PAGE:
The first pedestrianisation of an existing street seems to have taken place around 1929 in Essen and this was in a very narrow shopping street that could not accommodate both vehicular and pedestrian traffic. Two other German cities followed this model in the early 1930s, by 1955 twenty-one German cities had closed at least one street to traffic, although only four were true pedestrian streets, designed for the purpose. At this time pedestrianisation was not seen as a traffic restraint policy, pedestrianisation was common in the United States during the 1950s and 60s as downtown businesses attempted to compete with new suburban shopping malls. However, most of these initiatives were not successful in the long term, a car-free zone is different from a typical pedestrian zone, in that it implies a development largely predicated on modes of transport other than the car. A pedestrian zone may be more limited in scope, for example a single square or street being for pedestrians. A number of towns and cities in Europe have never allowed motor vehicles, archetypal examples are, which occupies many islands in a lagoon, divided by and accessed from canals.
The city has been car-free for more than three decades, motor traffic stops at the car park at the head of the viaduct from the mainland, and water transport or walking takes over from there. However, motor vehicles are allowed on the nearby Lido, mount Athos, an autonomous monastic state under the sovereignty of Greece, does not permit automobiles on its territory. Trucks and work-related vehicles only are in use there, the medieval city of Mdina in Malta does not allow automobiles past the city walls. It is known as the Silent City because of the absence of traffic in the city. Sark, an island in the English Channel, is a zone where only bicycles, carriages
Frederiksberg is a part of the Capital Region of Denmark. It is formally an independent municipality, Frederiksberg Municipality, but is treated as a part of Copenhagen. It occupies an area of less than 9 km2 and had a population of 103,192 in 2015, Frederiksberg is an enclave surrounded by Copenhagen Municipality and there is no clear border between the two. Some sources ambiguously refer to Frederiksberg as a quarter or neighbourhood of Copenhagen, Frederiksberg has its own mayor and municipal council, and is fiercely independent. Frederiksberg is considered to be an affluent, or posh, the town is characterised by its many green spaces, such as the Frederiksberg Gardens and Søndermarken. Some institutions and locations that are considered to be part of Copenhagen are actually located in Frederiksberg. For example, Copenhagen Zoo as well as stations of the Copenhagen Metro are located in Frederiksberg. The Copenhagen S-train system has stations in Frederiksberg, including Peter Bangs Vej station.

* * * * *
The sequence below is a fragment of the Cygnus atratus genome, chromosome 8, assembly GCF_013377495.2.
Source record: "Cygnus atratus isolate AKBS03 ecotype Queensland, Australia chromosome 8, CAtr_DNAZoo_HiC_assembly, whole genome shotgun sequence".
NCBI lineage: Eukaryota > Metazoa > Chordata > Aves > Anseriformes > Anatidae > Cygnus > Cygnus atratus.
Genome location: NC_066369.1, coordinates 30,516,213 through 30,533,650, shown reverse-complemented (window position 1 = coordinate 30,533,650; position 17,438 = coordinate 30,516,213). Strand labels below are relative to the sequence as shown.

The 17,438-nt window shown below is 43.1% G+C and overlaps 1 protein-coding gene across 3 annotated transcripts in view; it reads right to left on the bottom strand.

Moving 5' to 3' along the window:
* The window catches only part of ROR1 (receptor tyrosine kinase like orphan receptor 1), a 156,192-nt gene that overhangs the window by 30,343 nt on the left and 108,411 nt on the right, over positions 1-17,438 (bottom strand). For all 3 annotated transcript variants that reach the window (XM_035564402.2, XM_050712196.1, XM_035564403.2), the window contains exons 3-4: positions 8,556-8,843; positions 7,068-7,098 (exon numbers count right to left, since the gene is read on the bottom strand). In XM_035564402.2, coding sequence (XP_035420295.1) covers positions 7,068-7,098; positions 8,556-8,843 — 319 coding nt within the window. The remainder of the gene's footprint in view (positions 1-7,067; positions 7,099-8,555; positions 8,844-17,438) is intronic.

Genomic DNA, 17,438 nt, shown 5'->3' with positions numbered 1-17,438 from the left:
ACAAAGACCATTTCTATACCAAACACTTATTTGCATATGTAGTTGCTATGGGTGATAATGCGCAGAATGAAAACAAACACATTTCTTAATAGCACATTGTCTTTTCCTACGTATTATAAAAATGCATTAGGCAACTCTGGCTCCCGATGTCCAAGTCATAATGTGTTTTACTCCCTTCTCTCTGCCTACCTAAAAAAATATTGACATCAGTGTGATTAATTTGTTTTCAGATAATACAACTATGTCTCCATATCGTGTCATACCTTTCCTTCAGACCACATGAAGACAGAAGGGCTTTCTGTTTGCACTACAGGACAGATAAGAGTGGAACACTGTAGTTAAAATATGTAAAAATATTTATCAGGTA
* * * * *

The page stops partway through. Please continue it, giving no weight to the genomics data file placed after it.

Frederiksbergs original name was Tulehøj, indicating that a thul lived there, the term is known from the Snoldelev rune stone. In Beowulf, Unferth holds the same title, in Håvamål, Odin himself is referred to as the old thul. Thula translates as song, like in the Rigsthula poem from the Edda, by 1443 the name Tulehøj was spelled Tulleshøy. It was regarded as Copenhagens border to the west, people lived here since the Bronze Age. Farming was not very successful, and in 1697 most of the burned down. This meant that the peasants were unable to pay taxes, in 1700-1703, King Frederik IV built a palace on top of the hill known as Valby Bakke. He named the palace Frederichs Berg, and the town at the foot of the hill consequently changed its name to Frederiksberg. A number of the houses were bought by wealthy citizens of Copenhagen who did not farm the land. The town changed slowly from a community to a merchant town, with craftsmen. During the summer rooms were offered for rent, and restaurants served food to the people of Copenhagen who had left the city for the open land